Influence of Internal and External Weight on Conformation and Movement of Mature Horses
Keywords:movement of horses
weight affecting equine
confirmation and movement in horses
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Other Titles:Effects of Late Gestation on Conformation and Movement in Mares
Influence of Weight Distribution on Movement in Mature Riding Horses
Publisher:The Ohio State University
Series/Report no.:The Ohio State University. Department of Animal Sciences Undergraduate Research Theses; 2012
Abstract Study 1: Mares typically gain approximately 13% of their body weight during pregnancy, with the majority of the weight gain occurring during the last 3 months of gestation. The objective of this study was to evaluate the effects of weight gain during late gestation on conformation and movement in mares. Five Quarter Horse mares were videotaped at the walk and trot tracking both directions on a flat surface on days 270, 285, 300, 315 and 330 of gestation, within 12 hours of foaling, and on days 15 and 30 post-partum. Each horse was also photographed from the left and right lateral view along with a plantar view of the left front and rear hoof. Videos and photographs were analyzed using OnTrack Equine software for hoof width, shoulder and hip angle, maximum knee and hock angle at the walk and trot, and stride length at the walk and trot. Body weight increased with gestation length and decreased significantly after the birth of the foal and passage of the placenta (P < 0.05). There were no differences in hip or shoulder angle due to increased body weight. As gestation length increased, both the front and rear hoof width decreased. The maximum knee angle recorded at the walk and trot decreased on day 330 of gestation but increased shortly after foaling. The maximum hock angle recorded at the walk and trot also decreased on day 330 of gestation; however, increases in this measurement were not observed until 15 days post-partum. Stride length at the walk decreased at day 330 of gestation but increased shortly after foaling. There were no differences in stride length at the trot. Overall, the results of this study indicate that increased body weight due to pregnancy influences hoof shape and movement during late gestation in mares. Study 2 Abstract: Horses often carry riders with different skill levels who may distribute their weight differently. The objective of this study was to determine the effects of weight distribution on the movement of mature riding horses at the walk and trot. Fifteen mature riding horses of various breeds were fitted with a surcingle and increasing amounts of weight (13.6 kg, evenly distributed; 27.2 kg, evenly distributed; and 27.2 kg, unevenly distributed). Each horse was videotaped in hand at the walk and trot tracking both directions on a flat surface every 15 days for a period of 15 weeks. The camera was positioned at a height of 3.0 m and 8.6 m away from and perpendicular to the line of travel. Videos were analyzed using OnTrack Equine software for stride length, maximum knee angle and maximum hock angle at the walk and trot. The average stride length at the walk and trot for horses fitted with the surcingle only was 2.19 m and 2.21 m, respectively. There were no differences in average stride length at the walk for horses carrying 13.6 kg or 27.2 kg evenly distributed across their back compared to horses carrying no additional weight. However, a shorter stride length at the walk was observed for horses carrying 27.2 kg unevenly distributed across their back (P < 0.05). At the trot, average stride length and hock angle decreased in response to increasing amounts of additional weight and uneven distribution of that weight (P < 0.05). Average knee angle at the trot decreased in response to uneven weight distribution but not due to increasing amounts of weight. Overall, the results of this study indicate that additional weight placed on a horse’s back and the distribution of that weight can influence the movement of the horse at both the walk and trot.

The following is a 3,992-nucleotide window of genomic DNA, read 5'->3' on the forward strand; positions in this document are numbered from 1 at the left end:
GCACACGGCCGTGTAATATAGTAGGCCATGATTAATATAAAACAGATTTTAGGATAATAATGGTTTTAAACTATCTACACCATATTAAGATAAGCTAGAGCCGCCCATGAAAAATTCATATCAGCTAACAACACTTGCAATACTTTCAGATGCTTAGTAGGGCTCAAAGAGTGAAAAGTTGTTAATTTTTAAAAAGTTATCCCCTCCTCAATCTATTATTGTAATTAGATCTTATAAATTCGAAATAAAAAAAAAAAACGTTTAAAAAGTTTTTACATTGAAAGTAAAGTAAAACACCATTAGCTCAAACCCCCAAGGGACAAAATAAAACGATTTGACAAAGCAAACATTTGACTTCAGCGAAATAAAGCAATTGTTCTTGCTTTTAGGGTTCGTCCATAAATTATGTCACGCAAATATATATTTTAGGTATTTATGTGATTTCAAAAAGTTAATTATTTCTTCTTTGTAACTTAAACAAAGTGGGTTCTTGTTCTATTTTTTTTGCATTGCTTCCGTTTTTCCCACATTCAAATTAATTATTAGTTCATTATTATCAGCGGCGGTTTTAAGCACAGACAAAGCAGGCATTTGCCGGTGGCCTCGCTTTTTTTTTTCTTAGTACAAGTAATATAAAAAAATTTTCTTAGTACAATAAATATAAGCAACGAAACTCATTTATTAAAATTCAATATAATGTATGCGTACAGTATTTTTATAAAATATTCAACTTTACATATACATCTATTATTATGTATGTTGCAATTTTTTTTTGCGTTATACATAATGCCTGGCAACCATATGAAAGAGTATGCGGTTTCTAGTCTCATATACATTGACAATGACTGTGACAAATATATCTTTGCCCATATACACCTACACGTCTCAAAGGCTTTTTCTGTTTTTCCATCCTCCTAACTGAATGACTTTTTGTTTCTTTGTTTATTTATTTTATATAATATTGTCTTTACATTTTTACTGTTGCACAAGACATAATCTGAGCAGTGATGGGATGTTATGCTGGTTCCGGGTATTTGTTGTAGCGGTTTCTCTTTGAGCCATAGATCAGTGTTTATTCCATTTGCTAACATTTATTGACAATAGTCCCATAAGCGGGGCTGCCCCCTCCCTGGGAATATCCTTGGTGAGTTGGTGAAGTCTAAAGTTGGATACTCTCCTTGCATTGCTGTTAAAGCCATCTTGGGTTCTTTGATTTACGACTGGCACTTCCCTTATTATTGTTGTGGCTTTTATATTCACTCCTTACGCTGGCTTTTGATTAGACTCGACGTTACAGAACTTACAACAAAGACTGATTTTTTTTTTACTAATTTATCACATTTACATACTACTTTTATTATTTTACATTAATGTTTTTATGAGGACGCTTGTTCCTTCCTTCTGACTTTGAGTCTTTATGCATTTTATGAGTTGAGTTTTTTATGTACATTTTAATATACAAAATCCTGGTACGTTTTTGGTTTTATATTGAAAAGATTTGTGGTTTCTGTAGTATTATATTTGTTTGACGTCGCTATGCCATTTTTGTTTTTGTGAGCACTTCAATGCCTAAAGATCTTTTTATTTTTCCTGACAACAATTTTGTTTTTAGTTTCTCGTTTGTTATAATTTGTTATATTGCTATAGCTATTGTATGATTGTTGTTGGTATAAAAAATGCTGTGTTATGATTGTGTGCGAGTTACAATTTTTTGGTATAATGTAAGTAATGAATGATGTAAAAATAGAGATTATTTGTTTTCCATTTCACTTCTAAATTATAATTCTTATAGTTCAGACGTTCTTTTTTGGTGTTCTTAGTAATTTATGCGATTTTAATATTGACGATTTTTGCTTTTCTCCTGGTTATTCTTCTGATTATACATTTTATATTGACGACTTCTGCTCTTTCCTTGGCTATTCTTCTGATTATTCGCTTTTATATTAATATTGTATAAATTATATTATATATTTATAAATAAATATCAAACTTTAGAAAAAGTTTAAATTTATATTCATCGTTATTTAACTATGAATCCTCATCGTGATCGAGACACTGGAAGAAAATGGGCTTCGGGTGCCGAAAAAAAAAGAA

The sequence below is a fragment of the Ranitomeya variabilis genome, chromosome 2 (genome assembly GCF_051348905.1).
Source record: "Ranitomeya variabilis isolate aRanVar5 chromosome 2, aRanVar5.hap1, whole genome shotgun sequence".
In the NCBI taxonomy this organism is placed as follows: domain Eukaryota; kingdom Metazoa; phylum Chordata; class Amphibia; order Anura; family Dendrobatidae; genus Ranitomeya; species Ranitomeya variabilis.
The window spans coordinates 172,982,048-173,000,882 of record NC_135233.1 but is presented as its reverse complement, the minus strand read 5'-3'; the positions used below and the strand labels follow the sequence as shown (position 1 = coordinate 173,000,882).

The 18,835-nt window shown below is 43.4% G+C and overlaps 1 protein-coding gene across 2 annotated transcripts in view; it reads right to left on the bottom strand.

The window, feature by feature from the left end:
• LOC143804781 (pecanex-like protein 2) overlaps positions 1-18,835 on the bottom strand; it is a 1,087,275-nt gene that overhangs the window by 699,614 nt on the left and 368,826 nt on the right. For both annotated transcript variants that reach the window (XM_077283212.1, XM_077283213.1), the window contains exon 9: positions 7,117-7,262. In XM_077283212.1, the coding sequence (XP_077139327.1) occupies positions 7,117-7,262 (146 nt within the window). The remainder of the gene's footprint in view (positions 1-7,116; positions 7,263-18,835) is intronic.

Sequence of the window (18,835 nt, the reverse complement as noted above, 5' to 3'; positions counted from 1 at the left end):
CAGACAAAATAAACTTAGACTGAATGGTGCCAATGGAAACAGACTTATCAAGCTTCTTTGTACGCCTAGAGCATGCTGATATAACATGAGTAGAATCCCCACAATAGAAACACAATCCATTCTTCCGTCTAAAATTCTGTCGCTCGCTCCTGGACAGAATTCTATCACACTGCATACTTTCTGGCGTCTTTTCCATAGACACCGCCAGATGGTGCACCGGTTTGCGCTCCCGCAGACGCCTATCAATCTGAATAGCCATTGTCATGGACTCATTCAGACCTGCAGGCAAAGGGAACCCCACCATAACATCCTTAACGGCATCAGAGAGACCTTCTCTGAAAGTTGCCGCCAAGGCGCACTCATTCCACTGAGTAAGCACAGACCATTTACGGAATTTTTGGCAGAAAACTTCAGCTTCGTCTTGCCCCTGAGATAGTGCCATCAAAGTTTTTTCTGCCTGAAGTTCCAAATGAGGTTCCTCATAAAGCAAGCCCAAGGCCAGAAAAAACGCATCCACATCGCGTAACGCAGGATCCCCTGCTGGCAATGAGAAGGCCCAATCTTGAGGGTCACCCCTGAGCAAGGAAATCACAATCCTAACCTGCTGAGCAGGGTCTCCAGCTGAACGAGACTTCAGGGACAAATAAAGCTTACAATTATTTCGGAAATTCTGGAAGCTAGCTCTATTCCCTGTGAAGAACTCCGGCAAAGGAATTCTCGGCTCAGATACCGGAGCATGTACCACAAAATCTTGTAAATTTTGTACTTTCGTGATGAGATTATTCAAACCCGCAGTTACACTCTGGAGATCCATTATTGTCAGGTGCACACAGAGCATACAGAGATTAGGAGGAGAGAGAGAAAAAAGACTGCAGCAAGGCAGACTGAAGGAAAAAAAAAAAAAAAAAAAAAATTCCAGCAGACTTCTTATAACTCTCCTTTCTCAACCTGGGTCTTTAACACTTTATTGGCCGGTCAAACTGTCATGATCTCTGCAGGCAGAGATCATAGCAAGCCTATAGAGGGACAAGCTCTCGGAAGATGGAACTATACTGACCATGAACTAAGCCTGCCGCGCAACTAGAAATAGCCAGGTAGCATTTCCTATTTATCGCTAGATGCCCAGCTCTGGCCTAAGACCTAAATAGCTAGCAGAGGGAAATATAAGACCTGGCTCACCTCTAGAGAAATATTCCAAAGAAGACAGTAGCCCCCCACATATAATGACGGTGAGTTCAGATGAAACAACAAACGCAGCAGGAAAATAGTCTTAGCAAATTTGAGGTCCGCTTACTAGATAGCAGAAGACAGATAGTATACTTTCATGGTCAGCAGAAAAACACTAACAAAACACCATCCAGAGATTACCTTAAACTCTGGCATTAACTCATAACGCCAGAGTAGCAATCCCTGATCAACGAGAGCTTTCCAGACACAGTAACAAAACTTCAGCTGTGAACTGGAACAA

Academic Major: Animal Sciences
The Ohio State University Equine Research Team
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